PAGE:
This project is important as it will, for the first time, systematically optimise a range of tools for the identification and prediction of nutrient inputs into drinking water reservoirs, assessing a range of catchment mitigation strategies. The successful candidate will have an opportunity to work with the project team to generate new knowledge about human and non-human pollution sources within the R. Ouse and R. Cuckmere catchments and how these impact on drinking water reservoirs (Ardingly and Arlington, respectively). The supervisory/advisory team for this project comprises internationally respected research leaders and water industry experts with a proven track record for collaboration in catchment management, innovation and monitoring.
This research will enable the successful candidate to
- determine the temporal variation in contaminant source dynamics under different flow regimes
- determine the spatial variation in contaminant sources
- determine the effectiveness and suitability of different mitigation measures within each catchment and sub-catchment by working with stakeholders (landholders, regulators, community groups, water and wastewater suppliers) as part of catchment partnership scheme.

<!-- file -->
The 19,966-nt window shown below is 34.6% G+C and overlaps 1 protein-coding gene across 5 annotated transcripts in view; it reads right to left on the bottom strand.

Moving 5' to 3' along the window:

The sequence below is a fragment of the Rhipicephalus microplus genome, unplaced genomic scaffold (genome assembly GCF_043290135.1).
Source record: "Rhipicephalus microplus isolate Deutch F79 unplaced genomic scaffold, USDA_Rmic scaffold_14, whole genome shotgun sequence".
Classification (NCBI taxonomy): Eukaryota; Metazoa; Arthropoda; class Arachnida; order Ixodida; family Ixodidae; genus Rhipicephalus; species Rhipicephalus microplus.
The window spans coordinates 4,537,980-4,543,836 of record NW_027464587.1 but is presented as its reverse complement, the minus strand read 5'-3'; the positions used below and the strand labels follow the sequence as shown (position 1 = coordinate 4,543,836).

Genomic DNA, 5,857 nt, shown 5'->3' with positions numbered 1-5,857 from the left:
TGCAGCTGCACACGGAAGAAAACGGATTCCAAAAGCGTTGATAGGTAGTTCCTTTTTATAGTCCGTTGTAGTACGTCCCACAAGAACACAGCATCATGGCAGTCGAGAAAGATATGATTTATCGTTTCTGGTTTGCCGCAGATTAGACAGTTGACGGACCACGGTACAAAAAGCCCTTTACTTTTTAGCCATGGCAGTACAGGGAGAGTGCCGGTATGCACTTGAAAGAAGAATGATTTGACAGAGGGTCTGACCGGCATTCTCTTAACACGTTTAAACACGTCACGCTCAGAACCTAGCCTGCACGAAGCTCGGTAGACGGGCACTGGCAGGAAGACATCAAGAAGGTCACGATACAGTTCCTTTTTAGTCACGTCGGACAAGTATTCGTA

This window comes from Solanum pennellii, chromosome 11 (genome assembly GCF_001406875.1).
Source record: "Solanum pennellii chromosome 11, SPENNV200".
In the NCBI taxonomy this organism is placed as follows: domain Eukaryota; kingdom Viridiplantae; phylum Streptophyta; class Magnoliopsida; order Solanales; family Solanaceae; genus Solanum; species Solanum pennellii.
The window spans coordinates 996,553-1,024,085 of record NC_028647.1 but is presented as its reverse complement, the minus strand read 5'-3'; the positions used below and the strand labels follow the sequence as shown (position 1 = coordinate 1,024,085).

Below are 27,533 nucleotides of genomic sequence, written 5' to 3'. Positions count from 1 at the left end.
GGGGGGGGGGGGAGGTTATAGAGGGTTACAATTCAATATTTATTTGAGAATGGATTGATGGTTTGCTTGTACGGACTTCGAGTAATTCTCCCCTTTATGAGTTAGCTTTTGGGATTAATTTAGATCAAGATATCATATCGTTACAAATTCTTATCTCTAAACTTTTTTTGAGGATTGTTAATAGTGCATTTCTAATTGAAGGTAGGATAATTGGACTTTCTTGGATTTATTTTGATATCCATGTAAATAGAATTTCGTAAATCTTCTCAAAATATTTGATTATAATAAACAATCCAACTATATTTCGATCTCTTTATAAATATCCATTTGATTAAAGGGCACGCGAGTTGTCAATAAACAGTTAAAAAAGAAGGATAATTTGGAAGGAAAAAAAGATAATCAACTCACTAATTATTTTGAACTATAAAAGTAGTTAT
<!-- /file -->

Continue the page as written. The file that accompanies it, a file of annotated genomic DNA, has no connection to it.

As such, this collaborative initiative not only has the potential to protect human health (recreational users and drinking water consumers), but also to reduce environmental degradation of surface and groundwater’s across south-east England. This research will be transferable to the national and international level and is likely to generate considerable interest within the scientific fields of water management, water quality and risk mitigation, as well as the water industry.
An important aspect of the collaboration is that while the project focuses primarily on algal contamination of drinking water reservoirs, it will result in the production of a series of management protocols which it is hoped will provide a ‘blueprint’ for future emerging contaminants such as Benzo (a) pyrene, Cypermethrin, Hexabromocyclododecane, Tributyltin, Triclosan, Cadmium (total), Nickel (dissolved), Zinc (dissolved) of burgeoning human health and environmental concern. As such, the project will help ensure that future contaminants can be managed and mitigated effectively and efficiently at the catchment level. This would represent a significant improvement in our ability to manage and contain catchment contaminants as signifies a shift from a reactive management approach to one which is much more proactive.
We therefore seek a PhD candidate to lead and shape this research project under the guidance and direction of the pre-established supervisory/advisory team. The candidate will undertake a blend of desk-based, catchment-based research (fieldwork) and is likely to divide their time between the University of Brighton and South East Water (during years 1–3). The ideal candidate will have experience in two or more of the following areas:
- water quality monitoring
- catchment management
- environmental microbiology
- catchment modelling/mapping
- environmental science.